Watch a cult classic #2: The Ninth Configuration

Our series on the weirder, wilder side of cinema continues with a look at the directorial debut of The Exorcist author William Peter Blatty.

The Ninth Configuration (1980)

Who directed it?

William Peter Blatty, the author and Oscar-winning screenwriter behind William Friedkin’s cult 1973 horror phenomenon The Exorcist. It was Blatty’s directorial debut, for which he also won a best screenplay award at the 1980 Golden Globes.

Who’s in it?

Stacy Keach stars as troubled US army psychiatrist Colonel Vincent Kane, while Scott Wilson is mesmerising as Captain Billy Cutshaw, a former astronaut suffering from a mental breakdown. Elsewhere, The Exorcist’s very own Father Karras, Jason Miller, is exquisitely bonkers as Lt Frankie Reno, an amateur playwright who adapts Shakespeare plays for dogs. Additionally, Blatty himself makes an appearance early in the film as the inscrutable Frome.

Poster for The Ninth Configuration (1980)

What’s it about?

Towards the end of the Vietnam war, Kane – a US Marine turned psychiatrist – is put in charge of a mental asylum, located at a remote gothic castle. Although his job is to find out whether the inmates are faking their madness to avoid combat, he soon finds himself fascinated by each and every one of them as he lets them act out their most outlandish fantasies.

Where did the idea come from?

The film is adapted from Blatty’s own 1978 novel of the same name, itself a rewritten version of his 1966 book Twinkle, Twinkle, “Killer” Kane (which became an alternative title for the film in some territories).

Is it as scary as The Exorcist?

It’s not exactly a horror film in the classic sense, but The Ninth Configuration has a certain air of creepy otherworldliness at the heart of its story, which makes it much more unsettling and undeniably scarier than the average horror movie.

How seriously should we take this?

This theological, psychological thriller asks some deep philosophical questions about the existence of God and the afterlife, but its tone vacillates between serious metaphysical angst and wild anarchic comedy. It comes as no great surprise to discover that Blatty had in fact started his film career as a comedy writer, and notably co-wrote the script to 1964’s A Shot in the Dark, one of the funniest outings in the Pink Panther canon.

The Ninth Configuration (1980)

Does the style match up?

It does. Cinematographer Gerry Fisher injects the film with a deliciously off-kilter and sometimes unsettlingly creepy tone. Mixing religious iconography with madcap and ramshackle visuals, the result is eerily effective. Barry De Vorzon’s score adds just the right amount of mystery and creepiness to the proceedings.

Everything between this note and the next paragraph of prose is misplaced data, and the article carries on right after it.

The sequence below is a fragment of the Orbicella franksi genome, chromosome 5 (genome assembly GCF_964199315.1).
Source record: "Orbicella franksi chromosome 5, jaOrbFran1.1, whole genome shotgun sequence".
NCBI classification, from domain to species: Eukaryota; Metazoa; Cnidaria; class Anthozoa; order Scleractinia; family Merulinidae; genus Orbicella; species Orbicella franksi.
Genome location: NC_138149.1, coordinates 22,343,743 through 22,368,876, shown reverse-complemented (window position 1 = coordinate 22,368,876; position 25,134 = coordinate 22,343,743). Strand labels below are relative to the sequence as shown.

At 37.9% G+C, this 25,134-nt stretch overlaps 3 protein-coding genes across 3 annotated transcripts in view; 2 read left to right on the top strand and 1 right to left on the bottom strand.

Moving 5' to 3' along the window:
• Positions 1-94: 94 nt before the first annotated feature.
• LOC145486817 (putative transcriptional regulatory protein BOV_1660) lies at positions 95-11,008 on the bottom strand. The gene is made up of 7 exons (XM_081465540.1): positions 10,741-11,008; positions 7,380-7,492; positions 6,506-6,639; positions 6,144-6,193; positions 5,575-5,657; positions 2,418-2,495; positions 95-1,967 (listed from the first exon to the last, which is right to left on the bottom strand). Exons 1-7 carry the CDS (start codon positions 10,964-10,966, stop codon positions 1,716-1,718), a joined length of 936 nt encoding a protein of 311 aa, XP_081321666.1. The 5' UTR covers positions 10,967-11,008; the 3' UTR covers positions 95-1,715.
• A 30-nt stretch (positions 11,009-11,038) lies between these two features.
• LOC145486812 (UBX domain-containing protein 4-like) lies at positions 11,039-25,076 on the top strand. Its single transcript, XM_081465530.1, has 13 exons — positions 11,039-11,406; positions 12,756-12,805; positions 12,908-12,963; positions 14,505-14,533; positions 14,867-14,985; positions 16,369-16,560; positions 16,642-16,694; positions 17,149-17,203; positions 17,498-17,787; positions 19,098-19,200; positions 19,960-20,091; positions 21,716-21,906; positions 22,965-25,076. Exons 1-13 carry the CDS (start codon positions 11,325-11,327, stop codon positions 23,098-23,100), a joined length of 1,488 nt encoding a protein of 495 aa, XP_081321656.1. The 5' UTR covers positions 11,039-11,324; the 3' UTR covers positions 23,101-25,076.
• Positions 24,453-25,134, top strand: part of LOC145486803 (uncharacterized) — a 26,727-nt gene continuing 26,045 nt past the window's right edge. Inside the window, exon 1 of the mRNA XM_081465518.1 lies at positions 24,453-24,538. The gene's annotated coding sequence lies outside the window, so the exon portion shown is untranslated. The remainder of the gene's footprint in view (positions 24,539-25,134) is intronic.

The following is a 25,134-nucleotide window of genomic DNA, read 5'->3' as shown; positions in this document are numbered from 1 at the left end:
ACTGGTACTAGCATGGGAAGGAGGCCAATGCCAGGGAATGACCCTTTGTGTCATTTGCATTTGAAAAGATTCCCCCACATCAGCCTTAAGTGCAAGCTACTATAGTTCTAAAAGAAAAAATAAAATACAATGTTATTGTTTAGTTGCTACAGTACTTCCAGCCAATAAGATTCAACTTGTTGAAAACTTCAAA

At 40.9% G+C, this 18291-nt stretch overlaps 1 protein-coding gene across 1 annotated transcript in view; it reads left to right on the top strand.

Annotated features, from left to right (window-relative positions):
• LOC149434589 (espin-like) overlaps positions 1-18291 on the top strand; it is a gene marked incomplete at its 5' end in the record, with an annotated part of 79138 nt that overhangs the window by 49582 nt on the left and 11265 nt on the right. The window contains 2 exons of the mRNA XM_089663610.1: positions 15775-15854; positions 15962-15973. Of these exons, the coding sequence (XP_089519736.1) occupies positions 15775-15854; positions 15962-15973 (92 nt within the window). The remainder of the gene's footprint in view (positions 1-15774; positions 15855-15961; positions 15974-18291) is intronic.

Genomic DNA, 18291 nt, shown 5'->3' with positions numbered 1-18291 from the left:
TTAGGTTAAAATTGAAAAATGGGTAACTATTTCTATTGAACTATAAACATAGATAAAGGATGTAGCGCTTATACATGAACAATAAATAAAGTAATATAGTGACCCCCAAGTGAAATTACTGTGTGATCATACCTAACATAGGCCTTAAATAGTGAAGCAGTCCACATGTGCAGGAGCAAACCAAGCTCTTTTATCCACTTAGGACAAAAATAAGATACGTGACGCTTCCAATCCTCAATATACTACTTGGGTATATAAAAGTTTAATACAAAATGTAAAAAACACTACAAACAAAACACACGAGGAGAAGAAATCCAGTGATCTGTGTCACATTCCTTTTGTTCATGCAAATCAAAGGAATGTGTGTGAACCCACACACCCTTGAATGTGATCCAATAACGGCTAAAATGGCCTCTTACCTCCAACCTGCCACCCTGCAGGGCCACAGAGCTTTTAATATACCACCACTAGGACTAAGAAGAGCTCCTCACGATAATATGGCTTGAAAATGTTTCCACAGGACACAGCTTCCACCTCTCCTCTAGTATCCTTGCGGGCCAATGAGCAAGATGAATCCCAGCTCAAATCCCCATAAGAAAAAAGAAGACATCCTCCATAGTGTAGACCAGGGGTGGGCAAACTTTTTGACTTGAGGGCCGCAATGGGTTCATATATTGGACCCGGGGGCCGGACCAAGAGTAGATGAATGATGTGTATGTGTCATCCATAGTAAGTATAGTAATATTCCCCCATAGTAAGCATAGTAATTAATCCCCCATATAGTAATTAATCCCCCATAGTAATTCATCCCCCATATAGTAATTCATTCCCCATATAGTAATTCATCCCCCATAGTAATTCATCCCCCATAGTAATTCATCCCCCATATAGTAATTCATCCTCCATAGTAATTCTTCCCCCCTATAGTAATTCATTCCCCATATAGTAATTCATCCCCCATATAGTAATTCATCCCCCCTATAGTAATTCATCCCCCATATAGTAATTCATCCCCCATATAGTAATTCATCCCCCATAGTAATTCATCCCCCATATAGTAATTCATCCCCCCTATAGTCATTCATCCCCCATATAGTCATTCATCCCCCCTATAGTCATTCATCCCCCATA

Is it true that Pepsi funded it?

Yes. With no major film studio prepared to fund the film, Blatty put up half the money for the $4m budget himself. He then persuaded PepsiCo to provide the remaining $2m.

Did people like it?

Ever since its release in 1980, the film has divided audiences: some see it a masterpiece; others, not so much. Famously, writer and critic Mark Kermode cites The Ninth Configuration as one of his favourite films of all time, referring to it as “a work of matchless madness” and “one of the most genuinely bizarre offerings of modern American cinema”. As with The Exorcist, the good Doctor has been singing the film’s praises to anyone who would listen for years.

The Ninth Configuration (1980)

Does it still hold up?

The Ninth Configuration is as idiosyncratic today as it has ever has been, and perhaps more so now. In a world full of predictable cookie-cutter narratives and contrived ideas, Blatty has given us a film that asks timeless, universal questions about who we are and why we do the things we do. It’s clever, moving and its one-liners still land hilariously.

What should I watch next?

For more recent crazy shenanigans taking place in mental institutions, Martin Scorsese’s 2010 mystery thriller Shutter Island could be just what the doctor ordered. Alternatively, why not seek out Gore Verbinski’s 2016 flawed yet engaging psychological horror A Cure for Wellness, which is set in a mysterious and remote ‘wellness centre’ in the Swiss Alps.